Mount Delphi and Sendoukia

From the northern extremity of the peripheral road around the Chora of Skopelos, a narrow road leads north and west into the island’s interior towards its highest peak, Mount Delphi (681m), and its densest woods, the Vathia Forest. (Follow indications for ‘Sendoukia’ and for the monasteries in this area.) After 1km the road runs along the side of a fertile valley with olive trees: on the opposite side, screened by ancient cypress trees, is the small monastery of the Koimisis tis Theotokou (the Dormition of the Virgin). At the western head of this valley (3km), a track leads off the asphalt road to the west, and climbs rapidly through dense pinewoods, past the springs at Karya: taking this track, 600m after the springs, a right hand fork leads down to the extensive complex of the monastery of Aghios Efstathios (7km), a well-preserved foundation of 1596, with a simple and unpainted church of an inscribed-cross plan, with more recently added monastery buildings to its north which are used as a re treat by a community in Thessaloniki. There is a palpable peacefulness in these valleys, broken only by the sounds of goatherds calling. Mount Delphi dominates to the northwest, its massive slopes softened by the thick covering of Aleppo pines and arbutus, broken in the valleys by stands of plane and cypress trees.
   Returning to the junction for Aghios Efstathios, the road climbs on up towards the summit and, at a fork in the tracks (6.5km), the path to * Sendoukia (meaning ‘boxes’ or ‘chests’) is clearly signed to the right and thereafter marked by a series of small stone cairns. It leads eventually to the northern tip of a long limestone out crop on the shoulder of the mountain, which ends with a sudden drop to the east and magnificent * views of Alonnisos. Just by the edge of the drop are four empty graves: three deep and precisely carved loculi (approximately 1.80 x 0.90m, and 0.85m deep), with solid stone roofs of a highly pitched profile, and one shallow excavated rectangular area—probably an uncompleted grave (or possibly the base for a stone monument or sarcophagus which was either never completed or has since disappeared). All are oriented due east. In each of the loculi is a shallow ‘ledge’ at the western end: the rim is also carefully drafted all the way around for the snug fitting of the lid.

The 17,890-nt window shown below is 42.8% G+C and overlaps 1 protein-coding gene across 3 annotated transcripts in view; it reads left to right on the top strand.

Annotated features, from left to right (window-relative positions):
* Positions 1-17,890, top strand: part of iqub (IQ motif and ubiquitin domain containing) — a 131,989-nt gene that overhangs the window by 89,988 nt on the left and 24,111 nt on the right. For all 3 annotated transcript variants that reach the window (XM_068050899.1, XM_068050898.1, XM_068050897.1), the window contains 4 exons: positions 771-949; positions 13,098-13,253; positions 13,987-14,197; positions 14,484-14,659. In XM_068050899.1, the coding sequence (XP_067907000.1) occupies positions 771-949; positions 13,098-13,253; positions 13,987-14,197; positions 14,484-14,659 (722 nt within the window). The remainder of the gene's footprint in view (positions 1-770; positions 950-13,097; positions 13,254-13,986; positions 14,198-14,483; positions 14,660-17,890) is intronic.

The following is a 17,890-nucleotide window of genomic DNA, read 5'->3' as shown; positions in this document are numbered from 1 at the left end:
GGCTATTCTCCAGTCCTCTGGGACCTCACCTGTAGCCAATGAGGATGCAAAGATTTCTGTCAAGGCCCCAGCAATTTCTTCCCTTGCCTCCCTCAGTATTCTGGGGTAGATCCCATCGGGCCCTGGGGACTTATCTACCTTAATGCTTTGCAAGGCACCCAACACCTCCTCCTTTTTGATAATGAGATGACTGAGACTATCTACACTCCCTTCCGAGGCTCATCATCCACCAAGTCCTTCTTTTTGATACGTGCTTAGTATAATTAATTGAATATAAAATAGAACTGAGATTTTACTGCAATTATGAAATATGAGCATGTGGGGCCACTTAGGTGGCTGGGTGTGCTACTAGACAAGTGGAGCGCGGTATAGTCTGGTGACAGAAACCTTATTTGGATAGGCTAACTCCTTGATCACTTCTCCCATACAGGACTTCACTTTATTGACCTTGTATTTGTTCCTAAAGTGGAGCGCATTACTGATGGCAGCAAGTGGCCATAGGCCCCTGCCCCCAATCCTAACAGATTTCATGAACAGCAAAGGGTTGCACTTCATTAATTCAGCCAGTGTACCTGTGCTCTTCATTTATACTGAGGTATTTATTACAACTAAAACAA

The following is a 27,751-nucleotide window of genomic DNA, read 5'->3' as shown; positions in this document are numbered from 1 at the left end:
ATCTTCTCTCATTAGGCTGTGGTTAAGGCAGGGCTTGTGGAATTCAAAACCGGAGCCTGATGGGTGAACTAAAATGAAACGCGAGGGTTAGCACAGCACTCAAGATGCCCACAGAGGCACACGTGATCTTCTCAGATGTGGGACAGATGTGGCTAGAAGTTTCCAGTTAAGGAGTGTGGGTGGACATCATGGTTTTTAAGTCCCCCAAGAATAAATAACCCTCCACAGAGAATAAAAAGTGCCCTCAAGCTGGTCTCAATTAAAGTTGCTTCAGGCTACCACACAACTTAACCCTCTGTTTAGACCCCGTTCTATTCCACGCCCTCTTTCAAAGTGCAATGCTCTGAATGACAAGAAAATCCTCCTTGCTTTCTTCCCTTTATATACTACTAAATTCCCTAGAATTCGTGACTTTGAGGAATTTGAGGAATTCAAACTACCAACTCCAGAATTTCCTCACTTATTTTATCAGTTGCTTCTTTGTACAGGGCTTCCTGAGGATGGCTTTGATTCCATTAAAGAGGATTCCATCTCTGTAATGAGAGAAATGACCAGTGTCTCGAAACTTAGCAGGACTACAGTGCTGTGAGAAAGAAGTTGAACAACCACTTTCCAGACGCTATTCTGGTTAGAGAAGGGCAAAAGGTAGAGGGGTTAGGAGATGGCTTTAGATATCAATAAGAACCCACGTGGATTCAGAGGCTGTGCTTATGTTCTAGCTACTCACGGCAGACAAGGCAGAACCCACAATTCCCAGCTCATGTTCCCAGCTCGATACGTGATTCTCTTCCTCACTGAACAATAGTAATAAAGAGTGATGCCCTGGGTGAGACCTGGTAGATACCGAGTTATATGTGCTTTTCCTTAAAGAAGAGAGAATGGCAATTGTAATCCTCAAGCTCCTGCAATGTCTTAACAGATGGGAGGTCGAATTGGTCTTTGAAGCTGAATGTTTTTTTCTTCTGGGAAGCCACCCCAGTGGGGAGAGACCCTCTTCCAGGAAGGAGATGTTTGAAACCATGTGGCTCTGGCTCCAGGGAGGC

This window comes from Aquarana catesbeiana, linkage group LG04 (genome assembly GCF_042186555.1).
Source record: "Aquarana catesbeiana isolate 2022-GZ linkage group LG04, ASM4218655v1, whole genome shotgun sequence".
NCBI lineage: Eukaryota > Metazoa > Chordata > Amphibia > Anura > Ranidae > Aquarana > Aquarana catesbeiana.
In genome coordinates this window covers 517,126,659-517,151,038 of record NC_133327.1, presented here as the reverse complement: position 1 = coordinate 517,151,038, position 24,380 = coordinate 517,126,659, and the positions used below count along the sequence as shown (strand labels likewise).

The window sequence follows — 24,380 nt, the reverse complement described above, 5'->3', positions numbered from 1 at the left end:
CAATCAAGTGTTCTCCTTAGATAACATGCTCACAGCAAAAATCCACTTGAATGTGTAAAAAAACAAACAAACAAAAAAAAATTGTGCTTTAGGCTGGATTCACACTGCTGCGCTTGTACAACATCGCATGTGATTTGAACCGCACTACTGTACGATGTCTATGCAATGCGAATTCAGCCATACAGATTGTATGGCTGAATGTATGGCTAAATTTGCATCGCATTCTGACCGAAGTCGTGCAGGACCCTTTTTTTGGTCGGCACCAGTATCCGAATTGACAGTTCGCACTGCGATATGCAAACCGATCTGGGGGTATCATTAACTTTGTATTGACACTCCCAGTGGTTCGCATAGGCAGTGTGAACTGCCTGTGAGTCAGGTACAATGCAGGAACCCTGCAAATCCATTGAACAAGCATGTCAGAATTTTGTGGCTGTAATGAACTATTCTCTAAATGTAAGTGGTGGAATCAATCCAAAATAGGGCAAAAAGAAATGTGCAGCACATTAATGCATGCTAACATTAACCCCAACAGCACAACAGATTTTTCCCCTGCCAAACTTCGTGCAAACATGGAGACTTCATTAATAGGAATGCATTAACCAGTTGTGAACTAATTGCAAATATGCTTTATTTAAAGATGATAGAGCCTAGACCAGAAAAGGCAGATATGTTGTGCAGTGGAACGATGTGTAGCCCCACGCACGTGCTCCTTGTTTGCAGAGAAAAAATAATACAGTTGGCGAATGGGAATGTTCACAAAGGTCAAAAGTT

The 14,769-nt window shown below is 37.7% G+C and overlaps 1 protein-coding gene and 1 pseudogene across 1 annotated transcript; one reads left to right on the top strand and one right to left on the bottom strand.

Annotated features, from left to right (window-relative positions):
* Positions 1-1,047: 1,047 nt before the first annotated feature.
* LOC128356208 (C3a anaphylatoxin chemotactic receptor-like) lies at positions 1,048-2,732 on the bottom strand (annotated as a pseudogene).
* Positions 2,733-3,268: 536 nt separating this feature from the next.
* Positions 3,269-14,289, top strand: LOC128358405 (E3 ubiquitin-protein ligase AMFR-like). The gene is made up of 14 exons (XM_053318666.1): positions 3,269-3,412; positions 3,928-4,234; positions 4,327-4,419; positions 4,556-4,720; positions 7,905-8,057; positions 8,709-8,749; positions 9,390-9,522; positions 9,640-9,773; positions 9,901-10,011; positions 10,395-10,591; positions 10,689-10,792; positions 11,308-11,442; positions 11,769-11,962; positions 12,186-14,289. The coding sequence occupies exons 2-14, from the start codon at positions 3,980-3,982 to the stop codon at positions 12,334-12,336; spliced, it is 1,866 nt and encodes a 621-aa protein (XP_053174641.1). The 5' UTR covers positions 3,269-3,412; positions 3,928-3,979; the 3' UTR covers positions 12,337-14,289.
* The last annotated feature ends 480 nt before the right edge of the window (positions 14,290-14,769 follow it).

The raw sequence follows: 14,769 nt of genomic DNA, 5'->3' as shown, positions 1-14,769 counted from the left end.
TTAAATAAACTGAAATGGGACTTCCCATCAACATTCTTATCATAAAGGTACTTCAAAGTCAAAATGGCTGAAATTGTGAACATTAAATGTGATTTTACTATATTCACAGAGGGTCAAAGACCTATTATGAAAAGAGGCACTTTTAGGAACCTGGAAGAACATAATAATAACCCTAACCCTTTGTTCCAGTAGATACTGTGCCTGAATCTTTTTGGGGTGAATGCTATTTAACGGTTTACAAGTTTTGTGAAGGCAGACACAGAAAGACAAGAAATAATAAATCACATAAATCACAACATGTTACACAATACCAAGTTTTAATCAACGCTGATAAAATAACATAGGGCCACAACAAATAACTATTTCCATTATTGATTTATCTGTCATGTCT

A bewildering spread of dates has been ascribed to these graves by scholars, some putting them as early as the Neolithic period, others as late as the early Christian era. The best evidence is the physical appearance of the cutting of the rock. The fine precision of the right-angle corners, the cleanness of the edges, the vestiges of bevelling and drafting, and the density of fine chisel striations on the insides of the loculi would point to a date neither earlier than advanced Classical workmanship (c. 400 bc) nor later than mid-Imperial Roman workmanship (c. 200 ad). The scale, the obvious pleasure taken in precision and proportion, and the kind of tools which appear to have been used all suggest work of the Hellenistic period. The design of the lids, with their highly pitched profiles, also seems to be influenced by designs from southwest Asia Minor of the 4th and 3rd centuries bc. The graves may be part of a larger monumental or cultic area: on the eminence above them (100m due west of the graves) is a conical shaped mound in the natural limestone which shows signs of cutting in the bedrock, possibly for an altar or shrine related to the graves below.
   It is difficult to say for certain why this particular site— and not, for example, the summit of Mount Delphi, or an eminence above the city, or above the coast—was chosen. It is remote and apparently unrelated to any wider human presence There may be significance in the open view to Alonnisos or in the orientation due east into the equinoctial sunrise. We understand little about the reasons for the positioning of sanctuaries and temples in Antiquity, and even less about the choice of burial sites such as this.

From the junction near to Sendoukia, the mountain tracks lead in several directions through the forests on the slopes of Mount Delphi. The track to the northwest skirts the whole mountain (15.5km). From the junction, signposted to Pyrgos, at the southern point of the loop, a winding track leads 6 km down to the west coast at Panormos. Alternatively the same point can be reached by returning to Skopelos Chora and taking the main asphalt road south west to Panormos.

Skopelos Island is part of the Sporades Island Group, Greece.

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